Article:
Grosvenor gas explosion board of inquiry on the cards

QUEENSLAND Premier Annastacia Palaszczuk has instructed mines minister Dr Anthony Lynham to investigate setting up a board of inquiry into the gas explosion at Anglo American’s Grosvenor mine in Queensland as calls mount for Lynham to resign over the spate of safety incidents in the state.

Queensland Mines Minister Anthony Lynham.

Queensland Mines Minister Anthony Lynham.

Four Grosvenor employees suffered significant burns as a result of the explosion at the mine on May 6 and are recovering in hospital in Brisbane. A fifth worker who was involved with the incident is said to be in good condition.

Opposition mines' spokesman Dale Last said Lynham should take responsibility for the state's poor coal mine safety record and resign.

"This minister promised that he would fix the safety issues in our mining sector," Last said.

"We've had legislation in Parliament, we've had the Brady Report, two University of Queensland commissioned reports released this year and still we're seeing these incidents occur in central Queensland.

"That's not good enough.

"If this minister cannot deliver the safety standards and improvements that are required in the resource sector, then he should fall on his sword."

The proposed inquiry would seek to get to the bottom of the tragedy, which revolves around a friction event at the tailgate end of the longwall that set off dangerous levels of methane gas.

Despite a safety reset caused by the high number of fatalities in the state's mining industry over the past 18 months, accidents continue to plague the industry

It is "very tough work and very complex," Palaszczuk said.

"We need to get to the bottom of what happened here."

Lynham said it was "extremely disappointing" to see more workers injured.

"We have seen in the last year or so, the greatest reforms to mining legislation over the last 20 years," he said.

"We had the safety reset and we have had reforms in methane levels and how methane is monitored as well in our mines.

"We have more inspectors on the ground. We are throwing the kitchen sink at this issue. It is extremely disappointing to hear and witness further events occurring."

Lynham said he was seeking comprehensive legal advice on creating a board of inquiry on the Grosvenor explosion. 

The last board of inquiry in Queensland into a mine disaster was created after the Moura No 2 explosion in 1994 that killed 11 miners.

"The people of Queensland, the people of Moranbah, and we [the state government] want answers to why this event occurred," Lynham said.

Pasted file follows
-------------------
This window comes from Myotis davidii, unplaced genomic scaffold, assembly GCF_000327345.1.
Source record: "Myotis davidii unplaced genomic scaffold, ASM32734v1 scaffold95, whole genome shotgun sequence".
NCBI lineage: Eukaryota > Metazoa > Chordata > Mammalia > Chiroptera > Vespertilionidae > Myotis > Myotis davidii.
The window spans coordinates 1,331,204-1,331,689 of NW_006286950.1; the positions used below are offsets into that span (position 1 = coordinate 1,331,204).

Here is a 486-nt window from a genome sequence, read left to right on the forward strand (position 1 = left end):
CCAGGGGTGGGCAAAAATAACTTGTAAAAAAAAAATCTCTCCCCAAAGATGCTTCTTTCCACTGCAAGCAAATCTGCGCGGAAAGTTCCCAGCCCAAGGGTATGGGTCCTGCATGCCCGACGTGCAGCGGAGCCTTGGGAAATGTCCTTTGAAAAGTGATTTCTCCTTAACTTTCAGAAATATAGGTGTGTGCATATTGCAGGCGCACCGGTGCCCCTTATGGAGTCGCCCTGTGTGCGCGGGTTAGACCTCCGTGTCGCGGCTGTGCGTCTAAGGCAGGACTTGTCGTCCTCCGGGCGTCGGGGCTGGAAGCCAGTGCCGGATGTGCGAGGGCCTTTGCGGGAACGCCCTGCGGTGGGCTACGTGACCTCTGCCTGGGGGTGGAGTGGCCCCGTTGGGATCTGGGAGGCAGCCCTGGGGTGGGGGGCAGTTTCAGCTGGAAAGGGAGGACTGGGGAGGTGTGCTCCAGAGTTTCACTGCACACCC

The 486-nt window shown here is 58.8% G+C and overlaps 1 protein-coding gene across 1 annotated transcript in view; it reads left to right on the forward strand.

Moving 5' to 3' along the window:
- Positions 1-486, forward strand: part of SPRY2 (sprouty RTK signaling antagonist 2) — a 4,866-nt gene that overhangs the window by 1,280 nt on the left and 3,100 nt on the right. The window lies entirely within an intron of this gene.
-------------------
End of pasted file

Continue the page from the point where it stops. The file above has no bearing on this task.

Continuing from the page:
"We demand answers and an appropriate investigation will follow."

A Queensland Mines Inspectorate spokesman said deputy chief inspector Shaun Dobson went to Grosvenor on May 7 as the lead investigator to run the investigation into the gas ignition event.

"The QMI team working on this investigation now includes the lead investigator supported by additional inspectors and a principal investigations officer," the spokesman said.

"This QMI team is working with mine operator Anglo American who is continuing to monitor the atmosphere underground.

"Anglo American are also preparing a risk assessment for a planned safe mine re-entry."

QMI will review the finalised risk assessment and ensure appropriate controls are in place for safe re-entry.

To assist with the ongoing investigation a 3D scanner has been mobilised from SIMTARS and has been taken to site.

The scanner will be used to survey and map the incident scene for further analysis during the investigation.

Chief inspector of coal mines Peter Newman said Anglo American "informed us that there had been an ignition of gas on the long wall face".

"That is the extent of the information to date," he told ABC.

"The mine will remain shut until such time as it's safe for persons to re-enter the mine to undertake the investigation."

According to Newman, mine inspectors had communications with the mine in April.

 "Whenever you bring a fresh pair of eyes to an operation there are always recommendations … or directives," he reportedly said in regard to any safety issues at Grosvenor.

"They [Anglo American] are monitoring the gas environment underground.

"Until such time as the monitoring and analysis of those gas readings determine there is a safe environment for people to return underground, it's premature for me to speculate about what the nature and cause of this was."

Construction Forestry Mining and Energy Union district president Stephen Smyth said employees at Grosvenor had made complains about gas levels and other work practices at the mine.